On six other occasions French clubs reached the European Cup/Champions League final, only to lose on the last step to glory. In 1956 Stade de Reims lost the first ever European Cup final against Real Madrid. Three years later Stade de Reims again lost the European Cup final, again to Real Madrid. French losing streak was continued in 1976 by Saint-Étienne, who had lost the European Cup final against Bayern München. Before eventually winning the Champions League title in 1993, Olympique Marseille also had to experience the agony of losing the Champions League final, when they lost the final in 1991 after penalty shootout against Red Star Belgrade. The last French team to reach and lose the Champions League final was AS Monaco in 2004, when they lost to Porto.
UEFA Cup Winners’ Cup is the competition that doesn’t exist anymore. It has merged with the UEFA Cup into the UEFA League, which was eventually renamed into UEFA Europa League. Again, only one French club managed to win the Cup Winners’ Cup. This time it was Olympique Marseille’s biggest rivals, Paris Saint-Germain, who beat Rapid Wien 1-0 in 1996 final. A year later Paris Saint-Germain were close to becoming the only team ever to defend the Cup Winners’ Cup title, but they lost the final to Barcelona. The first French club to reach the Cup Winners’ Cup final were AS Monaco in 1992, but they lost the final to Werder Bremen.
Not a single French club has ever managed to win either the UEFA Cup or the Europa League. They did reach the final on four occasions, only to lose on each of those occasions. Bastia lost the final to PSV Eindhoven in 1978, Bordeaux lost the final to Bayern Műnchen in 1996 and Olympique Marseille lost the final on two occasions, in 1999 to Parma and in 2004 to Valencia.
First, it is necessary to explain how the individual awards for the best player were awarded. Today, the FIFA Ballon d’Or is the award for the best soccer player in the world that calendar year. Each FIFA member country has 3 votes for the best player, one from national team head coach, one from national team captain and the last one from the representative of the press. But it wasn’t always as easy as that. Only as late as 2010, Ballon d’Or, the award for the best player in the world given by the France Football magazine, and the FIFA World Player of the Year award were merged into one award, the FIFA Ballon d’Or award.
France Football Ballon d’Or award became reality in 1956, after the soccer magazine France Football’s chief editor Gabriel Hanot decided to start the award for the best player in the world. The Ballon d’Or would be given to the player voted as the best in Europe, according to votes from journalists.
FIFA World Player of the Year award started, much later in 1991, and arguably, Ballon d’Or was still considered as the more important award.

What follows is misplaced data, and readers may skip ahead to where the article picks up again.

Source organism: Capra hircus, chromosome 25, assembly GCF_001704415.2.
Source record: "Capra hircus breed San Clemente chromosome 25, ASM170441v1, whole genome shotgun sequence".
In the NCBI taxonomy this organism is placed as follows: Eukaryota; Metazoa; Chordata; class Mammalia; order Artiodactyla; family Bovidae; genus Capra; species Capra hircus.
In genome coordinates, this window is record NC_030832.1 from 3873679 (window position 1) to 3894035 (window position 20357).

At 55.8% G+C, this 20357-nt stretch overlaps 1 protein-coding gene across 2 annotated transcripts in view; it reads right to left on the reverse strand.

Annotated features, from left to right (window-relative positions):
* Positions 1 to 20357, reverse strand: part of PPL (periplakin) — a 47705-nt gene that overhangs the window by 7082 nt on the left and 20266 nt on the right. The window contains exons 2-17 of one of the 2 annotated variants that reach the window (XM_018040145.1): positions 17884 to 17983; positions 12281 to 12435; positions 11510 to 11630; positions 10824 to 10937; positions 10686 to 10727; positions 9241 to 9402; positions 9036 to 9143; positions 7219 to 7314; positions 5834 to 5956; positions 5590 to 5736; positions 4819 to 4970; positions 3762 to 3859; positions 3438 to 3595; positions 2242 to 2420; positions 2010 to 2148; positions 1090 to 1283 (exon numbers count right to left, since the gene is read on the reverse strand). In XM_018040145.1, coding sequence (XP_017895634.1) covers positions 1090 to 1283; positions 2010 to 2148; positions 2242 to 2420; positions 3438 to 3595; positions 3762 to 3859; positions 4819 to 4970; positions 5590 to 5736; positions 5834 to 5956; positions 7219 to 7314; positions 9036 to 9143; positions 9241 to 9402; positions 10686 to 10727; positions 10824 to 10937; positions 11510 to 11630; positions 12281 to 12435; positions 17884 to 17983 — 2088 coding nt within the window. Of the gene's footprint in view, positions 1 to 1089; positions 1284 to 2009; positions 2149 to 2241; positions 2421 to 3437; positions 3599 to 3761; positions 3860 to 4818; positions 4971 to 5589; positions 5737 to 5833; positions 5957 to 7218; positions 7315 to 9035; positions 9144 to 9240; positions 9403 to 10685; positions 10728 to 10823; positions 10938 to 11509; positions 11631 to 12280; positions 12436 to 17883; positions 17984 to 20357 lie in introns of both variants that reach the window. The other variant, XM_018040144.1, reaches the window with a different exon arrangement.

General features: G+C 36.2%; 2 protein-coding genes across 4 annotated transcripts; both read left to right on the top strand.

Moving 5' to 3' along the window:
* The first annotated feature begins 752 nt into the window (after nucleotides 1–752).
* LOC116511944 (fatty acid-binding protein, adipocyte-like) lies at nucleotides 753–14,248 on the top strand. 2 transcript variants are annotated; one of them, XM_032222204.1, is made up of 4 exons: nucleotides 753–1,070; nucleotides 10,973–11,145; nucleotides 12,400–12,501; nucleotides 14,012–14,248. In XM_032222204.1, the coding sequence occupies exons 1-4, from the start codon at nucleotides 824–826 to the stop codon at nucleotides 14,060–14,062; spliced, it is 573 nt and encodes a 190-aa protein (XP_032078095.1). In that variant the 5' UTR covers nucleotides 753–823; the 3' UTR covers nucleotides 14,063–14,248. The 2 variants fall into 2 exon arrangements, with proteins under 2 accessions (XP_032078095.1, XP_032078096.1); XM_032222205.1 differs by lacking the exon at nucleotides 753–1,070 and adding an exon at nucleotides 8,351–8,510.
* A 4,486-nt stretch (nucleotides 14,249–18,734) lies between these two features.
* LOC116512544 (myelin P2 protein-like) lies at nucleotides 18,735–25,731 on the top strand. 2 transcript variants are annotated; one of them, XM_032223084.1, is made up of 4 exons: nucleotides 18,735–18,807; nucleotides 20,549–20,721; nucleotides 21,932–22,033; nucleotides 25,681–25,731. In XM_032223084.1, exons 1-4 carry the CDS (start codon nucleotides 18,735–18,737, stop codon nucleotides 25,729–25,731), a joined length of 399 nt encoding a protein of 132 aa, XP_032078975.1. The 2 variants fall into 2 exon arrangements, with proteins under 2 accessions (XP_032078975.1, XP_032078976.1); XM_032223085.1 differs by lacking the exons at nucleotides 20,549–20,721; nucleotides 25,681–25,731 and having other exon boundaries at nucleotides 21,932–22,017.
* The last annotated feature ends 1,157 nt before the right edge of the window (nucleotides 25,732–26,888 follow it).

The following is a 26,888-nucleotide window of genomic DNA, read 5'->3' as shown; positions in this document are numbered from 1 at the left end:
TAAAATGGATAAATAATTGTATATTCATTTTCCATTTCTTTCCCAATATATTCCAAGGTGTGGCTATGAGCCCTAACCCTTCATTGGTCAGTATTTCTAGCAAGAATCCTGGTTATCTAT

There were several French players that were voted as the top 3 player in the world in FIFA World Player of the Year award ceremony, chronologically starting with Jean-Pierre Papin who was voted as the 2nd best player in the world in 1991.
The most successful player in the short history of FIFA World Player of the Year awards is Zinedine Zidane. He was named as one of the top 3 players in FIFA World Player of the Year award 6 times. He was named as the 3rd best player in the world in 1997 and 2002, the 2nd best player in world in 2006 and he won FIFA World Player of the Year in 1998, 2000 and 2003.
Zidane’s national team teammate and Arsenal superstar Thierry Henry never managed to win FIFA World Player of the Year award, but he was voted as the 2nd best player in the world in 2003 and 2004.
From the beginning until 1995 Ballon d’Or was only awarded to European Players, so players like Pele and Diego Armando Maradona were not able to win this award. But there were several French players that were voted in the top 3 players in the race to win Ballon d’Or.
Chronologically the first player on this list is Raymond Kopa, who was named as the 3rd best European player in 1956 and 1957, the 2nd best European player in 1959 and he has won the Ballon d’Or in 1958. That same year when Kopa won the Ballon d’Or, Just Fontaine was named as the 3rd best European player.
From 1959 up until 1977 French players were not named in the top 3 players in Europe. In 1977 Michel Platini ended this drought, when he was named as the 3rd best European player. Platini was named as the 3rd best European player once again in 1980, and from then on it was either Ballon d’Or or nothing for the French superstar. Michel Platini has ended his career with three Ballon d’Ors, won in 1983, 1984 and 1985.
Platini’s teammates Alain Giresse and Jean Tigana were named as the 2nd best European players in 1982 and 1984, respectively.
Jean-Pierre Papin won the Ballon d’Or in 1991 and Manchester United’s legend Eric Cantona was named as the 3rd best player in Europe in 1993.
Since 1995, it was allowed to vote even for non-European players, as long as they played in Europe at the time. Only two French players were named in the top 3 best players in the world since then. It isn’t that hard to guess which two players they are.
Zinedine Zidane was voted as the 3rd best player in the world in 1997, as the 2nd best player in the world in 2000, and he won the Ballon d’Or in 1998. Thierry Henry was named as the 2nd best player in the world in 2003 and as the 3rd best player in the world in 2006.
Since the Ballon d’Or and FIFA World Player of the Year were joined into one award, Franck Ribery is the only French player that managed to squeeze himself into the top 3 players in the world, in 2013.
In the summer of 2016 France will once again host the major international tournament, Euro 2016. They will become the first nation to host the European Championship 3 times. So far they have hosted a major international tournament 4 times with 50% success.
They once again have a great national team with many extraordinary players, but since they haven’t achieved any great success in recent years, they are still not taken as seriously as they probably should be. But it was the same story in 1998 and on that occasion they achieved the greatest success in the history of French soccer.